Another more British place for cheap but good food is the Yates on Leicester Square. Here you will find typical dishes, such as fish & chips, British beef steak & ale pie and Cumberland sausages with mash.
By the way, in London you can literally walk into any kind of pub and expect good food. You should especially check out a pub for Sunday roast and pint of lager or cider.
Let’s move away from food and focus on cheap activities, that you may want to do during you visit.
If you want to squash as much in as possible at low cost, you should check out the London Pass. The London Pass makes a lot of sense if you are thinking of visiting more than three pricey attractions in London on one day, as you pay a fixed amount and have loads of activities included – plus you are able to skip the line at several attractions.
However, if you are interested in football – London is the place to be. Chelsea, Arsenal, Tottenham and many more big teams regularly hold games here and pubs are usually crowded on match days. If,however, you are not necessarily interested in a big club, where a common ticket may cost you up to 90 pounds, you should check out the smaller London Clubs, which also give you a feeling of the football atmosphere in the UK.
I personally would recommend visiting a game at Craven Cottage, the home of Fulham Football Club. Fulham is one of the oldest Clubs in London and its Stadium is located on the banks of the River Themes, which makes a visit appealing even to people, who aren’t crazy about football.
The nights and evenings in London are epic and you will easily be able to find a club, but if you are looking for something more laid-back you may consider going to the movies or one of London’s famous theatres.
Obviously, these things do not come cheap. I usually suggest buying things in advance to save money, but when it comes to theatre or musical tickets in London, you should be patient and wait. Lots of spare tickets will be sold for half the price shortly before the play/musical starts. Just walk around Leicester Square and you will find loads of booths selling cheap tickets. However, if you are travelling in a group this method is only recommendable if you are comfortable with the idea of not being able to sit together in one row.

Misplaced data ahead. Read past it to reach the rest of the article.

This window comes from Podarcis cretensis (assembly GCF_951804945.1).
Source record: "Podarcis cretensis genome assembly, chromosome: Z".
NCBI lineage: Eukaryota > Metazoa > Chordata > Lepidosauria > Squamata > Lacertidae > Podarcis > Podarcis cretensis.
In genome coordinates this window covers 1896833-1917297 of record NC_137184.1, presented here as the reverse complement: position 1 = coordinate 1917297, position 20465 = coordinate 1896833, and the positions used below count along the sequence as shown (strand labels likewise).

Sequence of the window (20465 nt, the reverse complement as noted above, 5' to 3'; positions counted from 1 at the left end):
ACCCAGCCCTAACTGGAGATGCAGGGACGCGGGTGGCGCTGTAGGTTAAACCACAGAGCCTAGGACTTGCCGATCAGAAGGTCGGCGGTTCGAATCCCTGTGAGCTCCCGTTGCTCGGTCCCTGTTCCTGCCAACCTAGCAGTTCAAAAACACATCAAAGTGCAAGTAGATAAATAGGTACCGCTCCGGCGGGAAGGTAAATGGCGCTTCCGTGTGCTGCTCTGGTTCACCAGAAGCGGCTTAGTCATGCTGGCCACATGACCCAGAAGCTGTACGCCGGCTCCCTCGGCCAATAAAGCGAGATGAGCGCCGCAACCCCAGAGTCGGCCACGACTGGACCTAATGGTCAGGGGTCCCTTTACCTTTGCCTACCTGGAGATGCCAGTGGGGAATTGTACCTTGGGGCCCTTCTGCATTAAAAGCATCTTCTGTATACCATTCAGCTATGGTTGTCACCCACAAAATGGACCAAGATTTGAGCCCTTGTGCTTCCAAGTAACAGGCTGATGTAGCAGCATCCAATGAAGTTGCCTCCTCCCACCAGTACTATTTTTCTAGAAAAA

If you are more into movies, you should check out the ODEON Tottenham Court Road. As a student, teen, senior or child all movies will be charged with only 6.50 pounds, which is dead cheap in comparison to the cinemas on Leicester Square, where I once paid 22 pounds for a single ticket (which really wasn’t worth it at all).
Last but not least, some general tips for saving some quid. First of all, you should make sure to always carry your student ID with you (if you have one), as the UK generally offers a lot of special deals for students. If you need to change money, either use your debit/credit card at a bank and withdraw all the money you need at once (as you will be charged a fee for every single withdrawal) or just walk down Oxford Street, Regent Street or around Leicester Square and look out for signs outside local souvenir shops. These souvenir shops may not look as trustworthy as a bank, but they mostly offer a good exchange rate. By the way, don’t directly go for the first shop you see, but try to compare the rates with each other first.
London will be more expensive (flights and hotels) on weekends, public holidays and during special events. If you are not all that keen on visiting London whilst a specific event, try to check out what’s going on and avoid major dates such as New Years and the Christmas Period.
That’s all for know, but if any of you have been to London recently and have more tips on how to save money in like the most expensive city ever – feel free to share your ideas, tips and experiences!
Text: Josephine Hillebrand-Perry